In class, my partner and I were assigned the task of learning how to jump a car with a dead battery. I am slightly ashamed to say that I wasn’t 100% sure exactly how to jump a car. I thought I knew the basics. Open the hood, attach the jumper cables to the battery of the vehicle with the dead battery to the battery of a car without the dead battery, etc.
So when my instructor proposed this task I jumped (pun intended) at the chance to learn this skill. I am, after all, well-educated in many areas, but I must admit, cars are not my area of expertise. So we dove right in. There was one thing we discovered was assumed when dealing with this every day problem:
- Creators of tutorials often assume their audience has a general understanding of car mechanics (which every person does not have)
Through a series of general searches we came away with two sets of directions to evaluate. Take a look at the linked video below. It was posted by a well-known auto parts chain.
Now look at the image below:
I must admit, that had I attempted to jump a car prior to viewing the two tutorials, there may have been a mishap, and fire…and perhaps the need for paramedics. Just as you have to connect positive to negative terminals to complete a circuit or put batteries into a kid’s toy, I had assumed the same held true to charge a battery…not so!
As I looked at both examples, I began to wonder if I also assume things about my audience (my students) that may not be true. I thought back to tutorials I had created that involved a learner learning how to complete a task using only the video/written directions I had created.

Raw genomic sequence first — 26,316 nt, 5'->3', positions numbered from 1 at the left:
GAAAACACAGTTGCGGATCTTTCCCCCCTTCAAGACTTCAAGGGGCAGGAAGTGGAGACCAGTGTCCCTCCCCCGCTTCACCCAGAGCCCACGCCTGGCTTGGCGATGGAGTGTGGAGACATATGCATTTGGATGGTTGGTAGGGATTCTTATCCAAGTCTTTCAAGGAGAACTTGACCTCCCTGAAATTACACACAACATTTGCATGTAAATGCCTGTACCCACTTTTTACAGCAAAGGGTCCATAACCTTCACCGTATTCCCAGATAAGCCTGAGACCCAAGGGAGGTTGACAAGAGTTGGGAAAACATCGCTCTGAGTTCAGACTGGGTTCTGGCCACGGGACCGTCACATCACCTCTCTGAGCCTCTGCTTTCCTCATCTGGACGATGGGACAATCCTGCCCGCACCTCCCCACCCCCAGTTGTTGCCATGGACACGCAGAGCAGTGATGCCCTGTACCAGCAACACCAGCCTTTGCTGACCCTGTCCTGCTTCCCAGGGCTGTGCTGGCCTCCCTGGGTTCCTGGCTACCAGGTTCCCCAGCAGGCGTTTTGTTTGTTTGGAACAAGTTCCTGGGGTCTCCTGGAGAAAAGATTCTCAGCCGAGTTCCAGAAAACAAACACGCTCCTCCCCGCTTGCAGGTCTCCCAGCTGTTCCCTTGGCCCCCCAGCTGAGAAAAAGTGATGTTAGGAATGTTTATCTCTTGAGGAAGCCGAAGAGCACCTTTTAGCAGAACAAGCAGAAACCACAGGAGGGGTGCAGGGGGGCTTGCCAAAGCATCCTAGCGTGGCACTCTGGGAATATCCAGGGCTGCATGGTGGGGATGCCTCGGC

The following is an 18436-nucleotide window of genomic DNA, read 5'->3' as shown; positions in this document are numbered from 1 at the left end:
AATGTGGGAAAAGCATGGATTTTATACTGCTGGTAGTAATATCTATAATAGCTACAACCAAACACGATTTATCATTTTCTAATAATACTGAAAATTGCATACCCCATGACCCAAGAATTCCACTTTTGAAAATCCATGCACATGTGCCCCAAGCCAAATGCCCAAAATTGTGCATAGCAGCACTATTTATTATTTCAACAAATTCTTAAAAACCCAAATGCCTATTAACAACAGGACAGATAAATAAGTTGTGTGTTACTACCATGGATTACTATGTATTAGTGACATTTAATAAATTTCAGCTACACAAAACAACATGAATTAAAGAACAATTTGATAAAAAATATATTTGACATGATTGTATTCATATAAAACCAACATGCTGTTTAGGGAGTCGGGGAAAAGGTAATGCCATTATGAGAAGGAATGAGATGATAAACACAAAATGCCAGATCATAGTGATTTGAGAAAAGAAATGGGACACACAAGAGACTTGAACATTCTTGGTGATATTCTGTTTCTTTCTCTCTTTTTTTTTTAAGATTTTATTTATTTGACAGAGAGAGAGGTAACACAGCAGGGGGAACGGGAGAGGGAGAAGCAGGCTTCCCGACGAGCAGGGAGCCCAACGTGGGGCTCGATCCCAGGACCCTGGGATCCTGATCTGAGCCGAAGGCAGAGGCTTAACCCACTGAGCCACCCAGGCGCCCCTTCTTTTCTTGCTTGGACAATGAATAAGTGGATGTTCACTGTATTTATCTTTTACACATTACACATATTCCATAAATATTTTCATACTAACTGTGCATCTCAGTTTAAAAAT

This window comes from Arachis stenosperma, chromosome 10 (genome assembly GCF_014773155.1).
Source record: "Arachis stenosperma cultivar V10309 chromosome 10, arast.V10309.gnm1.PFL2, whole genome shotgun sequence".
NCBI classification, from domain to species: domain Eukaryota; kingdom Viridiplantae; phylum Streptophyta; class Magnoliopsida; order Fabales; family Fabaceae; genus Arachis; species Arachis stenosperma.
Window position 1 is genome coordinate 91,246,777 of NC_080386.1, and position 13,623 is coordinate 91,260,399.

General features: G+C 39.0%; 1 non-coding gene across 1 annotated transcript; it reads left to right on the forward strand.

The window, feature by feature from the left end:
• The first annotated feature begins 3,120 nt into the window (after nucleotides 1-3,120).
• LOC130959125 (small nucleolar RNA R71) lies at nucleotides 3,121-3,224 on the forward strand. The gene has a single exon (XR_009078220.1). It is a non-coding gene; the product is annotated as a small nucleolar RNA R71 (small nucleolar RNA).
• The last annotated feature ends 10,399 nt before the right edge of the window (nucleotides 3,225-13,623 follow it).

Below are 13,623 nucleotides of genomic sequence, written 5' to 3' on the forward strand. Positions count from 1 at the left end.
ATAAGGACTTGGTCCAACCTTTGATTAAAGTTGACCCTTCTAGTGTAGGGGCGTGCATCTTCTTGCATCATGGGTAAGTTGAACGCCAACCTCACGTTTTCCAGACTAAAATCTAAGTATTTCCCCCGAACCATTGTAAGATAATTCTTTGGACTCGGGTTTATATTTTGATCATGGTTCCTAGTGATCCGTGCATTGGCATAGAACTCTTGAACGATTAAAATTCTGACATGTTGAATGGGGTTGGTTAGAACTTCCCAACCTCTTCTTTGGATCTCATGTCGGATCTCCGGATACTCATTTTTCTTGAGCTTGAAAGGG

When I post directions on the board, it is with the assumption that the students understand the academic vocabulary and have understood the connected whole group lessons. When I give students independent work, that line of assumptions continues. As a teacher with a high population of ELLs (English Language Learners) I know that I must explain the academic vocabulary so that my students understand what I am asking them to do. I provide a lot examples through modeling and anchor charts. I use video and other forms of multimedia as well. I am sure that what I am asking is not always as clear as I hope.
Still I am always striving to do my best. The folks at Edutopia put it so well:
Before I end this post, I must add that nearly 48 hours after class I attempted to start my vehicle and got the dreaded CLICK! CLICK! CLICK! of a dead battery. Even though I did not jump the vehicle myself, I knew how!